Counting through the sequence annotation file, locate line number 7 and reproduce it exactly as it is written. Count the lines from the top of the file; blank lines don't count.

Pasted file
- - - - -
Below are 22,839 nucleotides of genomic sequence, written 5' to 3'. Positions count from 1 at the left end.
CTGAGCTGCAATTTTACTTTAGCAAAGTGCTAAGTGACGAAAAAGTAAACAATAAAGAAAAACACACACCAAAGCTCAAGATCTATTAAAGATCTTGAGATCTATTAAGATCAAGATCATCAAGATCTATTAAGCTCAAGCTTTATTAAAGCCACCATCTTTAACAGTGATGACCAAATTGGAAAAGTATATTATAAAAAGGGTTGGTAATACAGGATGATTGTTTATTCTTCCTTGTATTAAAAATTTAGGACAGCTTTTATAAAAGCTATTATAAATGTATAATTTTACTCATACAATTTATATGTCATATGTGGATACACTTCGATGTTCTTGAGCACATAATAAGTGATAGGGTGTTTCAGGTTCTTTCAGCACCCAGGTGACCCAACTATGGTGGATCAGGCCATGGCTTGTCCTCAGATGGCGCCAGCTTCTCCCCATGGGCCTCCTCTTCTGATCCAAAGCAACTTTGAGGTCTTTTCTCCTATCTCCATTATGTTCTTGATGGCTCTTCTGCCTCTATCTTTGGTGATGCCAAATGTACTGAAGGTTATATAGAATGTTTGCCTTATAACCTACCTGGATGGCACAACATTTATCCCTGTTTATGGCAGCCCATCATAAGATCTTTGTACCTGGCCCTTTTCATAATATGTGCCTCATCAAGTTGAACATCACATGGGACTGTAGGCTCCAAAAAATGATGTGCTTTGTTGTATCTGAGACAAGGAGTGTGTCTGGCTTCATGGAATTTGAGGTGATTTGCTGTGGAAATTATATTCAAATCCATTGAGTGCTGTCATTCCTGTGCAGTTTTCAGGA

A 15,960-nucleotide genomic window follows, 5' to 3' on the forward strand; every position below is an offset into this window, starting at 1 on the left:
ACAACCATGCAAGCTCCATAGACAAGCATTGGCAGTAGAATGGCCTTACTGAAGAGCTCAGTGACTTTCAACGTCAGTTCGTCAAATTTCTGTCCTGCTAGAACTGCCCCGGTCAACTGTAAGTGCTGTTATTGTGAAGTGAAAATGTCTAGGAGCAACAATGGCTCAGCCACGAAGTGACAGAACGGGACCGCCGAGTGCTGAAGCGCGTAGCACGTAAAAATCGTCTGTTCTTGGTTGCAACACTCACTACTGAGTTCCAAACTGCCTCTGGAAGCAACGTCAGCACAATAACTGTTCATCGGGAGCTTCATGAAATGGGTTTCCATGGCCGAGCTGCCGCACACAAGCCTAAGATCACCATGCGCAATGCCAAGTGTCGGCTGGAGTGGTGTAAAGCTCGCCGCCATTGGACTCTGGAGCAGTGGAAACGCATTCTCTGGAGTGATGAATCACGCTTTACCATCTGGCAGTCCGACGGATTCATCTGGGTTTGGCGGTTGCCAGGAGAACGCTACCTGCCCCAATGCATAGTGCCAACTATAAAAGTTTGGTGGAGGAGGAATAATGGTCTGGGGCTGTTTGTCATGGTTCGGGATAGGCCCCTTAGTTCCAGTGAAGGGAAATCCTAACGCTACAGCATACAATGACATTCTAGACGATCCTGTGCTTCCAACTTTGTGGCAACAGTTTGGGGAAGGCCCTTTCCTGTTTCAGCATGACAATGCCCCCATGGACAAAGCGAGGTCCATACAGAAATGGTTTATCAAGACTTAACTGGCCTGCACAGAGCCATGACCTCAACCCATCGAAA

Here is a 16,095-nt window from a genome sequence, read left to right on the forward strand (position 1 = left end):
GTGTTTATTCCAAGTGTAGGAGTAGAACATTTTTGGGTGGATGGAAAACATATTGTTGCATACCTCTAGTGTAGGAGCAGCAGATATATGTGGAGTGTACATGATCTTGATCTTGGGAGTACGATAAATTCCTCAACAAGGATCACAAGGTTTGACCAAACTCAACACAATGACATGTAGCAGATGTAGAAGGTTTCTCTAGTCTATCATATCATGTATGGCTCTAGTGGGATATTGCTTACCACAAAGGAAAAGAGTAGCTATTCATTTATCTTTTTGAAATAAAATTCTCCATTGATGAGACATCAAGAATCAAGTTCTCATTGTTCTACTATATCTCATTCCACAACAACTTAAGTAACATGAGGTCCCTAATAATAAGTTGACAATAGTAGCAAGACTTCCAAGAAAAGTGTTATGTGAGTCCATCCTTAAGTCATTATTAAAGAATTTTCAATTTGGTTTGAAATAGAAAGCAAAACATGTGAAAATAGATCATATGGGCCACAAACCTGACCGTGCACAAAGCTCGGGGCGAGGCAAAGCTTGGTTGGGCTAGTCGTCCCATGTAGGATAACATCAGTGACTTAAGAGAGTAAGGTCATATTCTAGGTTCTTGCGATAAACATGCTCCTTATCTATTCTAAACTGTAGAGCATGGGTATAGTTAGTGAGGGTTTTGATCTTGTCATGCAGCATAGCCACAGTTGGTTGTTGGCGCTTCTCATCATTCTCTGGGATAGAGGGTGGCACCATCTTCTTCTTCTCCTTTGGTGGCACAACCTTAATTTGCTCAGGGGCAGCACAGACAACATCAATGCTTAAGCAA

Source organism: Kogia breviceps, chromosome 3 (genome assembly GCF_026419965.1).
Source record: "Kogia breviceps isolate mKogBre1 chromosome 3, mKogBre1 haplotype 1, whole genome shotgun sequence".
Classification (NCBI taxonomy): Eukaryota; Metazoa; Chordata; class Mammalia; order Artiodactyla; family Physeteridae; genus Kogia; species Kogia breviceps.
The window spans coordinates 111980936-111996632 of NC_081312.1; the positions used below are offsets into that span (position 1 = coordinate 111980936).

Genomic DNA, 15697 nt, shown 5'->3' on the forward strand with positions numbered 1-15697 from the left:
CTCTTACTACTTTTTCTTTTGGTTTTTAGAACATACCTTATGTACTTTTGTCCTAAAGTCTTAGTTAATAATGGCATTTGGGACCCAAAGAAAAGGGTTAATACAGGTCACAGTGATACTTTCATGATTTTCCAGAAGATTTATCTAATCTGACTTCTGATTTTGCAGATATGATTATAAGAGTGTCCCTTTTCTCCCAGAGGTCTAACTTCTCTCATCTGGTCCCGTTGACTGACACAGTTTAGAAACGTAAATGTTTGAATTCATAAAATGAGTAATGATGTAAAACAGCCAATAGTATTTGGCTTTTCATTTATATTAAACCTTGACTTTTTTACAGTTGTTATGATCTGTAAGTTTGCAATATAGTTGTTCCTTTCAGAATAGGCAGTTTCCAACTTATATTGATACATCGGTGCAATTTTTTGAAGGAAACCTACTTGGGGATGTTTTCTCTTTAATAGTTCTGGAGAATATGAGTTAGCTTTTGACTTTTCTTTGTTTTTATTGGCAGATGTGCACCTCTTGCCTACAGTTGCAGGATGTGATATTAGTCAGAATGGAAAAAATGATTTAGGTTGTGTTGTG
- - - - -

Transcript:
Source organism: Kogia breviceps, chromosome 3 (genome assembly GCF_026419965.1).